Fast Fuzzing for Memory Errors

by   Jinsheng Ba, et al.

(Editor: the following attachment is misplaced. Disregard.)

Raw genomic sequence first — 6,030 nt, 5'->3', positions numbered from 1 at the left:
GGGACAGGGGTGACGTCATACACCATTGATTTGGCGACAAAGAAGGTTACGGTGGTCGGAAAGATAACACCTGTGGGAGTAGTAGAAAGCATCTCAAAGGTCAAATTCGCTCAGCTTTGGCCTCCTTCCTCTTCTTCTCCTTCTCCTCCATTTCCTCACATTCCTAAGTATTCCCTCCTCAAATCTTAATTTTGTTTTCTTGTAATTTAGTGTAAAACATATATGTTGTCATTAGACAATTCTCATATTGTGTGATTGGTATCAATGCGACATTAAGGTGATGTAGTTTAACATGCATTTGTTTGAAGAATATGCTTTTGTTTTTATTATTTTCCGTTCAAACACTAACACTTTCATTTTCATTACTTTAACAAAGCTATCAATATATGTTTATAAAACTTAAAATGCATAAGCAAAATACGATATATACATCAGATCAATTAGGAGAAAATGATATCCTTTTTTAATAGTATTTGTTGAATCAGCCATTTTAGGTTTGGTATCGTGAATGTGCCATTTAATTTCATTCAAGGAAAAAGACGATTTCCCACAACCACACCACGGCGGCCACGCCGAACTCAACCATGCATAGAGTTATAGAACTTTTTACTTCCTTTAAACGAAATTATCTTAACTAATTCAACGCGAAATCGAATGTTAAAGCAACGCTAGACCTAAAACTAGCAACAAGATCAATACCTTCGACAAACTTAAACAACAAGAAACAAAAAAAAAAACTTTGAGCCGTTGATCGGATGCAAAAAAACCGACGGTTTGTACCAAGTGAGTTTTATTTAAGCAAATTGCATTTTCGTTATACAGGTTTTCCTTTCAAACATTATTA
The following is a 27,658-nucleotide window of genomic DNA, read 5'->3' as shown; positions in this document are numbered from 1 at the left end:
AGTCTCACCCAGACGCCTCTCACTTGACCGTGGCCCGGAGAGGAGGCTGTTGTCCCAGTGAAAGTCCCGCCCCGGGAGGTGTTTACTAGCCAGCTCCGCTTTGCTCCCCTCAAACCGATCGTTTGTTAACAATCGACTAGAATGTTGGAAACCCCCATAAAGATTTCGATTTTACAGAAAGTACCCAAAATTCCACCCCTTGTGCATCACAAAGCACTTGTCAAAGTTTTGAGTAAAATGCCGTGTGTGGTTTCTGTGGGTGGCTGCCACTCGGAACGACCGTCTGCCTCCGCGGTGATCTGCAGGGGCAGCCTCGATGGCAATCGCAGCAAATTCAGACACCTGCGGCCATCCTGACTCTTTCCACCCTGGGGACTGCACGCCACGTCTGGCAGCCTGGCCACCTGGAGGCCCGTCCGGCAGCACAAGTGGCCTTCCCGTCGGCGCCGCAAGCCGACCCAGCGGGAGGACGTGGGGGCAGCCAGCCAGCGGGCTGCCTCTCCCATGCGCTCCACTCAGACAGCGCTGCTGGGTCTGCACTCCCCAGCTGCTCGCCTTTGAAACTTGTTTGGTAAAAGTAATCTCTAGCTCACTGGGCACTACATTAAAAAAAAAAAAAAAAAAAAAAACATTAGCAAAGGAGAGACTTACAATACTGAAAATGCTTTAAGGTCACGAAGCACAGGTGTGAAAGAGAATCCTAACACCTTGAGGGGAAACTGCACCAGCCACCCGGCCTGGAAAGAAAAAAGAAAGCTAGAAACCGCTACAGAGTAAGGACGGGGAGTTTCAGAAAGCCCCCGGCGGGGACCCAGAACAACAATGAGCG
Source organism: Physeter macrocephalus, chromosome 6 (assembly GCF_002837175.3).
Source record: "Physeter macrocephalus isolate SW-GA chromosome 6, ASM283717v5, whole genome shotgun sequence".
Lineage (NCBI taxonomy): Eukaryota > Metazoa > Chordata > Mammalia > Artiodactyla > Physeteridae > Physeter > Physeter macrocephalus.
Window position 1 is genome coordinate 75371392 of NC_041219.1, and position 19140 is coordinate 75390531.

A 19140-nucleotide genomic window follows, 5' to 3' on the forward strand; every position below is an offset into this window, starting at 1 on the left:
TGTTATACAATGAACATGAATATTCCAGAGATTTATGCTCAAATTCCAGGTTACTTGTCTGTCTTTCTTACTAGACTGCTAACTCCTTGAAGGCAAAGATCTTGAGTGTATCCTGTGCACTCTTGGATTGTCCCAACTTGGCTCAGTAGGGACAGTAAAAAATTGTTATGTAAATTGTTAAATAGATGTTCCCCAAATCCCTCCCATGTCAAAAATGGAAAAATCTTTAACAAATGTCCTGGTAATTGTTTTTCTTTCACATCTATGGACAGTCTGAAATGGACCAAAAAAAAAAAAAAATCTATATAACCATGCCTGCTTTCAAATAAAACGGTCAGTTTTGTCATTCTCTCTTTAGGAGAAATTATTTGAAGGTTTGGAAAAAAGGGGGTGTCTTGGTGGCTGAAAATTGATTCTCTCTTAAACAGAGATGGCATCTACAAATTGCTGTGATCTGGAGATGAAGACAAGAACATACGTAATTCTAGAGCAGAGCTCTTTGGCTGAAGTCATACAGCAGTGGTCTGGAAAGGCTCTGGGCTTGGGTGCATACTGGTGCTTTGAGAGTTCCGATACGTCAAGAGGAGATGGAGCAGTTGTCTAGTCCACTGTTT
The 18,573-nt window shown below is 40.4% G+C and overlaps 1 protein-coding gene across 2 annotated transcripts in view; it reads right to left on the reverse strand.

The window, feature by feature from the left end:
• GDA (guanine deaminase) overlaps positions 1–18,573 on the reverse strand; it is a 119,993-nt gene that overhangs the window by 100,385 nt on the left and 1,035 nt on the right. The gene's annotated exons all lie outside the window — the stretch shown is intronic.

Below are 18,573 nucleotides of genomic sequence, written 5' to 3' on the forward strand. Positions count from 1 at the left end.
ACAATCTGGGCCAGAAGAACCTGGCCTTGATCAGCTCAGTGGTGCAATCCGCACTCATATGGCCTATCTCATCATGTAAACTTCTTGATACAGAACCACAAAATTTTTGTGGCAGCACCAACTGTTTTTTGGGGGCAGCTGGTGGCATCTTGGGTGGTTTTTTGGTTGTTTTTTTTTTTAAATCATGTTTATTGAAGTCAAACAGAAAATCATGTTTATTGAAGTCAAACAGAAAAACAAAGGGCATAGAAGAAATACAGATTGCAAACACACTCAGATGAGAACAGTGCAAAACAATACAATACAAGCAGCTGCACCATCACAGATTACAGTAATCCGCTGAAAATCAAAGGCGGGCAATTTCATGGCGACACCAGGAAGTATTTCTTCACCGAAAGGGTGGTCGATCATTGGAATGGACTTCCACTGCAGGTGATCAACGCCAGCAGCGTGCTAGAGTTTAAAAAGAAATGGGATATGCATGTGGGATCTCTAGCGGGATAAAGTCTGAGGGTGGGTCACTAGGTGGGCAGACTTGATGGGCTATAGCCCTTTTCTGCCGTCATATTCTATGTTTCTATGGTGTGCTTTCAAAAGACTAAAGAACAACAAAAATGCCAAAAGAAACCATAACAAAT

Greybox fuzzing is a proven effective testing method for the detection of security vulnerabilities and other bugs in modern software systems. Greybox fuzzing can also be used in combination with a sanitizer, such as AddressSanitizer (ASAN), to further enhance the detection of certain classes of bug such as buffer overflow and use-after-free errors. However, sanitizers also introduce additional performance overheads, and this can degrade the performance of greybox fuzzing – measured in the order of 2.36x for fuzzing with ASAN – potentially negating the benefit of using a sanitizer in the first place. Recent research attributes this to extra overheads to additional page faults that are generated when the disjoint sanitizer metadata is accessed at runtime. In this paper, we present a new design that can detect memory errors without a proliferation of page faults. The basic idea is to track memory validity using randomized tokens that are stored directly in the memory itself, rather than in disjoint metadata. All read/write operations are instrumented to check for the token, and if present, a memory error will be detected. We implement our design in the form of the ReZZan – a sanitizer specifically optimized for fuzz testing. Since there is no disjoint metadata access, no additional page faults are generated, minimizing the performance overhead to around 1.14-1.27x (depending on the configuration).


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